22. November, 2013
“HTML5 vs. Security” was a talk given by Thomas Röthlisberger of Compass Security AG which gave a nice overview over some of the security problems that HTML5 brings.
Areas covered by the talk:
Together, those technologies allow remote attackers to scan internal networks, access intranet sites and track users.
For example, if you’re visiting a site while connected to a compromised WLAN access point, an attacker might send you a manifest for this site. The manifest then contains the names of some files which exist on the original site plus additional resources. When you’re back in a safe network, the browser will use the saved files when you visit the site again, making the attack permanent.
Another place to save malicious code is the local storage. Or we can use the local storage to attach a permanent ID to the browser / user.
CORS and WebSockets allow to scan the local network for open ports. With Web Workers, thousands of ports can be scanned in the background. Or you can use the technology to build an ad-hoc botnet to crack passwords.
In some cases, these vulnerabilities are necessary to make the new feature useful. What you need to be aware:
- Decline strange/unexpected requests by your browser
- When you configure your server, make sure you send the correct Access-Control-Allow-Origin headers. Never configure your server to reply with “*”.
- There is no anonymity if you allow web sites access to the Geolocation API or local storage.
18. November, 2013
No? Do you have a computer? Yes?
Then you should go here: Typhoon Haiyan – Mapping response. People in the Philippines are dying right now.
In a nutshell, the Red Cross has asked OpenStreetMap for help. They need to know which streets are still open, whether bridges and buildings have been damaged.
DigitalGlobe has supplied hi-res satellite images of the area. Things you can do:
- Find an open job under the link above (click the link; needs an OpenStreeMap account)
- As a beginner, try to locate an area which only water.
- Verify that there is nothing on the satellite images (sometimes, it’s hard to spot small islands on the overview map)
- If you checked the area, mark it as Done with the comment “Not on land”
- Congrats, you just saved the other, more experienced mappers a few minutes
- Knowing a damaged building from an undamaged one takes some experience. But you can use the Bing maps to try to locate buildings that haven’t been mapped so far. I mapped all buildings in the jungle on a remote island, for example. That might not help a lot but it’s a low risk task and at least means that other mappers will only have to validate the island instead of locating and selecting all the buildings.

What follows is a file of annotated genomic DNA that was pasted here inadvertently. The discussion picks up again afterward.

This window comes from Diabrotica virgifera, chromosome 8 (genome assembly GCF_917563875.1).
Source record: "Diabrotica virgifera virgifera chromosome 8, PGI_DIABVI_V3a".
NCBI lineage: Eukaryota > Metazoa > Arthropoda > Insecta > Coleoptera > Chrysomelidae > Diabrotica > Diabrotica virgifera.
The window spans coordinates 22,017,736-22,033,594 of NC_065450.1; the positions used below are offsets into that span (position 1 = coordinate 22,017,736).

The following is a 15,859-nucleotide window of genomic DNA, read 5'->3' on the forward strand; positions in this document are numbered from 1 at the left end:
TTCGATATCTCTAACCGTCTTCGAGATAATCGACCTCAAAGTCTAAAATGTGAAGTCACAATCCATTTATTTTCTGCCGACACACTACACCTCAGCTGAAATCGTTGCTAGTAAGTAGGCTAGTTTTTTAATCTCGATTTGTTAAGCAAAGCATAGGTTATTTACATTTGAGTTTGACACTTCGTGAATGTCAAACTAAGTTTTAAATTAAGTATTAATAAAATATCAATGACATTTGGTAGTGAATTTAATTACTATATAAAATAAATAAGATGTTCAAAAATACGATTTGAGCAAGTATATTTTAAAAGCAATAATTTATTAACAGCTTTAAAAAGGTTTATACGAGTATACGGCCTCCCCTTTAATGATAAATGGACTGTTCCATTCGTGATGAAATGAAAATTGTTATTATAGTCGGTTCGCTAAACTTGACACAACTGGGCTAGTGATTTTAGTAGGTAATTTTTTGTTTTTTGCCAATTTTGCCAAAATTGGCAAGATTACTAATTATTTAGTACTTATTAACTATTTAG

- Don’t feel like changing the map? Then validate them: Look for things that were missed and add notes what you spotted.
I suggest you use the JOSM editor for this task. Some setup tips:
- Enable Remote Control. That way, you can click on a link on the web site (for example, after selecting a job) and the editor will load all the relevant data
- Useful plugins:
- “buildings_tools” if you plan to mark buildings
- “contourmerge” if you want to work on the coastline
- “notes” so you can see and edit notes
- “todo” if you work on something large
To make it easier to spot damaged / assessed buildings, use a custom color scheme: Damaged buildings crisis mapping
Note: The current satellite images are copyrighted. If you don’t want to sign the agreement, you can still help by mapping the pre-disaster images from Bing; that will help people assess the damage by comparing the old maps with the current state.
If you want to work on the current maps, then you need to click a link in the “OSM Tasking Manager” (the job manager). It will present you with the agreement and display a link that you can click to configure JOSM to display those images as background. Make sure you show/hide the correct layers in the layer list (top right corner).
Important note: Satellite images are sometimes shifted or offset. The effect is that all buildings in an area seem to be at the wrong place (= not where they are on the image). Don’t move the buildings! Instead, shift the offset to align the images with reality (yes, it feels odd that an image made by a satellite could be wrong but they sometimes are).
12. November, 2013
The article “WORKING IN A WANNABE-AGILE TEAM” points out a common problem in agile: It really exposes you and most people simply are prude.
Unlike many people want to make you believe, they are aware of their own flaws and how much a certain process humiliates them – it’s a skill everyone adopts at an early age, and therefore almost completely subconscious.
Since there is no way to be agile without looking at the team’s issues, the solution is to offer them something else instead.
In my experience, the easiest foot to get into the door is testing. When customers ask for features, ask “How would you know that it’s working correctly? Can you give me an example?” Yay, acceptance tests for free.
People struggling with a piece of code that fails all the time in interesting ways? “How do you know it’s wrong? What would be right? Maybe we could write a piece of code that makes sure it stays right from now on?” Yay, unit testing.
“Can you write a test?” “You can’t test that!” “…. You wrote software that can’t be tested? Seriously?” “… No, of course you could test it but …”
The best part: It focuses on solutions. When suggesting tests, no one can get into the blame game. Everyone can get involved. Customers, managers, developers, everyone understands tests. And they offer the most value for the least investment.
When people have started testing, they become interested in other things as well: Agile planning. Listening to the customer. That’s when you can start to change the culture – you now have some trust that you can spend.